Cleaning Your Gutters So Rain Can Flow – 4 Tips To Help
Cleaning your rain gutters is often one of the most hated home-owning chores. Most homeowners can’t remember the last time they looked in their rain gutters. Avoiding cleaning them, however, can be dangerous to your home. By letting debris build up in your rain gutters, it makes it difficult for your gutters to work properly, causing water to drip out and leak on sidewalks (which can lead to slippery conditions in cold weather) and can eventually cause water damage to your roof, siding, and landscaping.
Fortunately, cleaning your rain gutters doesn’t have to be a difficult process. So grab your ladder and a garbage bag and try these 4 easy steps:
1) Clean out large debris. The first step is to set up your ladder near a low point of your roof and start cleaning out large debris. Sticks, leaves, trash, and even the occasional toy if you’re a parent should all be cleaned out from the lowest point to the highest point. It’s a good idea to wear gloves to protect your hands from sharp sticks and gooey leaves.
2) Sweep up small debris. The next step is to sweep out small debris. The best tool for this job is a small garden trowel or look for a “gutter scoop” at your hardware store. Gently move it along the bottom of your rain gutters, making a pile of small debris as you go. When you have a fairly sizable pile use the trowel to scoop it up and deposit in your trash bag.
3) Rinse out your gutters. Once you’ve got most of the debris out it’s time to rinse out your gutters. This time start at the high point of your gutters and use a spray nozzle on your garden hose to get dirt, sand, and silt out of your gutters. Rinse them all the way down keeping an eye out for leaks and spots where the water backs up. These areas could potentially need repairs.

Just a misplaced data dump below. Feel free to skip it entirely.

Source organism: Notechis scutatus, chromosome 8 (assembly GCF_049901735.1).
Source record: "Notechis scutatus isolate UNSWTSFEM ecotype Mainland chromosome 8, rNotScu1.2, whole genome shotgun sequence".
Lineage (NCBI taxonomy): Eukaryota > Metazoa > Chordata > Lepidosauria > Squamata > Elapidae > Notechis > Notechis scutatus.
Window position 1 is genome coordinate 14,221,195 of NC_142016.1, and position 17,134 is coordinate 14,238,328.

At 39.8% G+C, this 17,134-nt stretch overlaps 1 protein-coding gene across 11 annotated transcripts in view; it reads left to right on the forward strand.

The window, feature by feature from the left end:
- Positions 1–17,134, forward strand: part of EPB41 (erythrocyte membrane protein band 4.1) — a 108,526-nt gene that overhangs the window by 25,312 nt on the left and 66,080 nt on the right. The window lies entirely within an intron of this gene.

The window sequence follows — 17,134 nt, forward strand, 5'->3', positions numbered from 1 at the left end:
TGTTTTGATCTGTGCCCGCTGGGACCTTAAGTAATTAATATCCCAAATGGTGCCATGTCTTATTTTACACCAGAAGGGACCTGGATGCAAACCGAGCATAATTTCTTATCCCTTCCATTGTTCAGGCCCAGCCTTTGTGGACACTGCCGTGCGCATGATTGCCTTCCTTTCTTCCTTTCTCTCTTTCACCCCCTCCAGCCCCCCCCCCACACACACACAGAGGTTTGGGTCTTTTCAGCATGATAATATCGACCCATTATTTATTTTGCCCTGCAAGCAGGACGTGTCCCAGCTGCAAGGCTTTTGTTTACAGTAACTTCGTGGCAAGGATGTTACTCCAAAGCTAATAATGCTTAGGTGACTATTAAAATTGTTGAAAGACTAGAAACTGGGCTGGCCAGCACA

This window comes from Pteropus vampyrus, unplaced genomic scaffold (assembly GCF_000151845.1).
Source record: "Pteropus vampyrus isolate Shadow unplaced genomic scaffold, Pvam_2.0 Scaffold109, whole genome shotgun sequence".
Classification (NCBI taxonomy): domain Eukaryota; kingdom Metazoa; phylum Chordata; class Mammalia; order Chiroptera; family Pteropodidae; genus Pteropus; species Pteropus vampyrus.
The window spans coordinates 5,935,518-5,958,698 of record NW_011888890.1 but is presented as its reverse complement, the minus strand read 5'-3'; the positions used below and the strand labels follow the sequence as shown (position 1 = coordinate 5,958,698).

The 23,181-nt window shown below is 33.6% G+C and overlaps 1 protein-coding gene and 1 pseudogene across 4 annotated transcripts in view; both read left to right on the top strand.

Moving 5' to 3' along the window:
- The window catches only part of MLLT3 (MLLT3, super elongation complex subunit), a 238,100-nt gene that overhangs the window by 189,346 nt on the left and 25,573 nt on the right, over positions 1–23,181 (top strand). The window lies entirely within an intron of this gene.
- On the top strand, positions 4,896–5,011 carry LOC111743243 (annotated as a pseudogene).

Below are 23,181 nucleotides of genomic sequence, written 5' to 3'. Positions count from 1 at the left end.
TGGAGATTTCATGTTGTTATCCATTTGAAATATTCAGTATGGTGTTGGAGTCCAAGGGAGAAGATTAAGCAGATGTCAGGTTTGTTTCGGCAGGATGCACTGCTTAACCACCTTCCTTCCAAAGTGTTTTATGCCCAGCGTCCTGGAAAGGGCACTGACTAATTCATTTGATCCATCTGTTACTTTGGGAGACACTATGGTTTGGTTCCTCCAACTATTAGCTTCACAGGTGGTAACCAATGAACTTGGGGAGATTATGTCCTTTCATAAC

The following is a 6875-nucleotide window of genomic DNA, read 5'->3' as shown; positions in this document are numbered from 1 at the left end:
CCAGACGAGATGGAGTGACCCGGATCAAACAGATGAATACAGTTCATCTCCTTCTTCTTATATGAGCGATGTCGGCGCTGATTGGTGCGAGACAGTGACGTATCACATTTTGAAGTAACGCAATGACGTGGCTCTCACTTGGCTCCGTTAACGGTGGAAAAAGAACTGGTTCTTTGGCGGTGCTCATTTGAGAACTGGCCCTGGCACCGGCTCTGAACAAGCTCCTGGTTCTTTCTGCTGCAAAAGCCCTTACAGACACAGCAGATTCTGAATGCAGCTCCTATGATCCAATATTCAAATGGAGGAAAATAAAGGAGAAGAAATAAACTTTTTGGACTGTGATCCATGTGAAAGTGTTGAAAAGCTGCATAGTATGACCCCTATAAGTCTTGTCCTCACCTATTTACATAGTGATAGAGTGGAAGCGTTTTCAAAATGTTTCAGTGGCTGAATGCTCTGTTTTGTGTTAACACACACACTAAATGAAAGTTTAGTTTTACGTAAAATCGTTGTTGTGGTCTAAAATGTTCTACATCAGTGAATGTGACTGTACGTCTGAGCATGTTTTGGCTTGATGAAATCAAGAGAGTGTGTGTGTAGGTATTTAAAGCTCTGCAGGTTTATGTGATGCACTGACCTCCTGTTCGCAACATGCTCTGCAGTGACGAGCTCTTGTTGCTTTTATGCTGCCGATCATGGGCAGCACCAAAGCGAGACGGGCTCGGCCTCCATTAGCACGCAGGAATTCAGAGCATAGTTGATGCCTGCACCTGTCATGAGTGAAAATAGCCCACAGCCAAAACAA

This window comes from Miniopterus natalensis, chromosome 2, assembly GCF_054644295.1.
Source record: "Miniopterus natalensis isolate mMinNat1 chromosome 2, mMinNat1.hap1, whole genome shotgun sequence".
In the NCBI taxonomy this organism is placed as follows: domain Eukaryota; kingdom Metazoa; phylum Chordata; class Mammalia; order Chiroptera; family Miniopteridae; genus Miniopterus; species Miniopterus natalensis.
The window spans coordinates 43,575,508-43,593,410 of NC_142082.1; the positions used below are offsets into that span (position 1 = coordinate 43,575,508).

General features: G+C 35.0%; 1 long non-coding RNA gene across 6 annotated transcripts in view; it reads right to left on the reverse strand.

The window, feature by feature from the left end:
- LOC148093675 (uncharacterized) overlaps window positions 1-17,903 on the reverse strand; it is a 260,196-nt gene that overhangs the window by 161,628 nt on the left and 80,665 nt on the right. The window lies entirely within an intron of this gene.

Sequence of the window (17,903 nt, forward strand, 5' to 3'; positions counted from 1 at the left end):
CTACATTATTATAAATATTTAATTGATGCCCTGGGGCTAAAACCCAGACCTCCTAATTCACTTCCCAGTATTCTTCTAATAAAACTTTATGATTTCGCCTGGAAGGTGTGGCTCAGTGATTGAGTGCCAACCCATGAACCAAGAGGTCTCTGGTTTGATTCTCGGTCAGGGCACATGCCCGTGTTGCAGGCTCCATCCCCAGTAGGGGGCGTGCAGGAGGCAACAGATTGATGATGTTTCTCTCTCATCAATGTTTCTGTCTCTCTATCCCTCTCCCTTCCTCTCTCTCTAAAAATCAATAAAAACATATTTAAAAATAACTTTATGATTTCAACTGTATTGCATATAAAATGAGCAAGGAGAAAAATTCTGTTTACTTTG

4) Look for and clean out blockages. As you rinse keep an eye on your downspouts to make sure there aren’t any clogs. If there is more water going in than coming out you probably have a clog. The best way to clean out clogs is with a plumber’s snake. If you don’t have one you can try using your hose or a long, sturdy stick. However, both of these methods may make the clog worse.
Of course, many home owners opt to hire a professional to do their cleaning for them or they choose to cover the gutters to avoid the build-up of debris. Both of these options are good and, depending on where you are, can be cost effective.
When was the last time you cleaned your gutters?
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